Noonan’s and Catullo’s projects received funding from the Robert S. and Grace W. Stone Primary Prevention Initiatives Grant Program.

Sponsored by the JBMTI Research Network, the Forum also featured the presentation of the Irene Stiver Dissertation Award to Maureen Streff, associate professor at Regis College in Massachusetts. This year, the Network sought to highlight research applications of RCT in community and/or clinical settings and Streff’s dissertation was singled out. She shared her findings in, “Perceptions of the Present and Future: An assessment of relational experiences, social support, and personal resources by women 65 and older.” Her work included both qualitative and quantitative data, including information collected through the Mutual Psychological Development Questionnaire, which was developed at the Stone Center at WCW by Nancy Genero, Jean Baker Miller, and Janet Surrey, and which had never been used with older women prior to this initiative. The Poster Session, coordinated by Streff, featured a wide range of examples of recent RCT research and action projects. These included:

  • “Meeting the Health Needs of Immigrant and Refugee Women in Canada: A Relational-cultural perspective,” by Catherine Chan from St. Joseph’s Health Centre, Ontario;
  • “Living Outside the Box: Relational challenges of lesbians in love with men,” by Ellen Schechter from the Stone Center Counseling Center at WCW;
  • “Respect-At-Work,” by Barb MacQuarrie, Jude Fairweather, and Mandy Bonisteel from the Center for Research on Violence Against Women and Children, Ontario;
  • “Perception of Mutuality Between College Women and Their Parents,” by Jennifer Sanftner from Slippery Rock University, PA, and Mary Tantillo from Unity Health System, NY;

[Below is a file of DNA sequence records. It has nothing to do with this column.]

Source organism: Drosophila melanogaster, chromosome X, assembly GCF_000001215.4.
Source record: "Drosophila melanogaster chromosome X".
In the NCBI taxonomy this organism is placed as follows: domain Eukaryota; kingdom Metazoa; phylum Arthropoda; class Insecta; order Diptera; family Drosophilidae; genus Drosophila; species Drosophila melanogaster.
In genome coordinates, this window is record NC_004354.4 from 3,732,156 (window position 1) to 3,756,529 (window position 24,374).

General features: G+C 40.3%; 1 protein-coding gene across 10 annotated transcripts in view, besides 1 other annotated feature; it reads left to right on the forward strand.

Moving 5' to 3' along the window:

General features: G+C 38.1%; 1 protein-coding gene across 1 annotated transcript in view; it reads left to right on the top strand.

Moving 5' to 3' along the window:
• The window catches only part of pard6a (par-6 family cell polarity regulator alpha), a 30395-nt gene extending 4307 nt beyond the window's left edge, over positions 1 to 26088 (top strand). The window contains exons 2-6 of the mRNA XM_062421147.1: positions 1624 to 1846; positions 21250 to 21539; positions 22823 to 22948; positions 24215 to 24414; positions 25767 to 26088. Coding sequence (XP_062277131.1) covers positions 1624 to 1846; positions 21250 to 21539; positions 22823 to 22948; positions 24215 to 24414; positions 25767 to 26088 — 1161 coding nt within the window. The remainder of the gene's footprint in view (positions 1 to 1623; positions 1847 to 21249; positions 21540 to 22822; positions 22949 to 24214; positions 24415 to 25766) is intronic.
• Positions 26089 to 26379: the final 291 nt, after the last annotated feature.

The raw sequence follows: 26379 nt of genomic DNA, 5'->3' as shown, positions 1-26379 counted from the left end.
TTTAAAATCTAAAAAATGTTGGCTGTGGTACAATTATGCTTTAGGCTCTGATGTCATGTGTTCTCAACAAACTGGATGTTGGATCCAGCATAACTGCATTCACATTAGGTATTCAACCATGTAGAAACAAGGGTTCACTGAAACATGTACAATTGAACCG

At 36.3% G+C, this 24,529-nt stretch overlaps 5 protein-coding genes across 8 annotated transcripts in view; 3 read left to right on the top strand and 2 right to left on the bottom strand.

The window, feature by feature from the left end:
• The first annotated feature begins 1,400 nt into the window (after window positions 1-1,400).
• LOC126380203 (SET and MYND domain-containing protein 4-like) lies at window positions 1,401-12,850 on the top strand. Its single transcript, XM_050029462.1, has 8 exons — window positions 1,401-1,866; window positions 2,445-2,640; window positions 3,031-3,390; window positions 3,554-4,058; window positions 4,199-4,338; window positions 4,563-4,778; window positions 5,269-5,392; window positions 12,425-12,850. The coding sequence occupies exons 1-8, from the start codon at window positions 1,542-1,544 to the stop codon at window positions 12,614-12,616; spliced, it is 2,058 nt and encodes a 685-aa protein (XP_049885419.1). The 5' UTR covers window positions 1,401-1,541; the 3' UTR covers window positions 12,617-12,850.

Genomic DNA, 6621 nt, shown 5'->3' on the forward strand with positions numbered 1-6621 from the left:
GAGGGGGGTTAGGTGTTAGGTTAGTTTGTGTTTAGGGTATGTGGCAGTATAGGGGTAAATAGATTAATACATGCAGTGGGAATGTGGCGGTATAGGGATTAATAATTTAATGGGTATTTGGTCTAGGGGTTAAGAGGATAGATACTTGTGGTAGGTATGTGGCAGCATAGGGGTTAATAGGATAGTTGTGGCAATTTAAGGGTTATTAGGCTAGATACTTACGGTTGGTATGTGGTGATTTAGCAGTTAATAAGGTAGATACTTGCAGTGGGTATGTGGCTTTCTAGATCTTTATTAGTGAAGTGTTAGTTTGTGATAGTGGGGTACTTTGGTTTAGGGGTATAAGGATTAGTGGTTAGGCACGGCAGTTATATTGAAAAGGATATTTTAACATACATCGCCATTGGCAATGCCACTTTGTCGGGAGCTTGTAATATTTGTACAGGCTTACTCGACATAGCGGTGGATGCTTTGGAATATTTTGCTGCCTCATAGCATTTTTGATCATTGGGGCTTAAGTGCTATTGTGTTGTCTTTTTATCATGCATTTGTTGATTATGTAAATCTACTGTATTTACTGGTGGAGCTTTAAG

• “Women Speak about the Experience of Brief Relational-Cultural Therapy: Preliminary qualitative results of a comprehensive two-year outcome study,” by Anne Oakley, Shirley Addison, and Joyce Curry from Women’s College Ambulatory Care Center, Ontario, and Christine Dunbar from the Brief Psychotherapy Centre for Women, Ontario; and
  • “Relational Development Needs of Adolescent Boys,” by Ricky Pelach-Galil from the Hebrew University of Jerusalem, Israel.

The coordinating committee for the JBMTI Research Network included: Nancy Genero,
Linda Hartling, Karen Kayser, Renée Spencer, Ruth Paris, Maureen Streff, and Mary Tantillo, with advice and assistance coming from the JBMTI faculty. Next year’s Summer Institute is slated for June 21-25, 2006, and will feature Research Forum 2006.

"I anticipate that we’ll be hearing more and more from practitioners on how they have been able to conduct research based on Relational-Cultural Theory and how the model has positively impacted their work,” says Judith Jordan, co-director of the JBMTI. “It’s very important that we demonstrate how effective this model is in many environments so that it can be used to its greatest potential.”

Our website uses cookies to enhance your experience. By continuing to use our site, or clicking "Continue", you are agreeing to our privacy policy.
Our website uses cookies to enhance your experience. By continuing to use our site, or clicking "Continue", you are agreeing to our privacy policy.
Continue Privacy Policy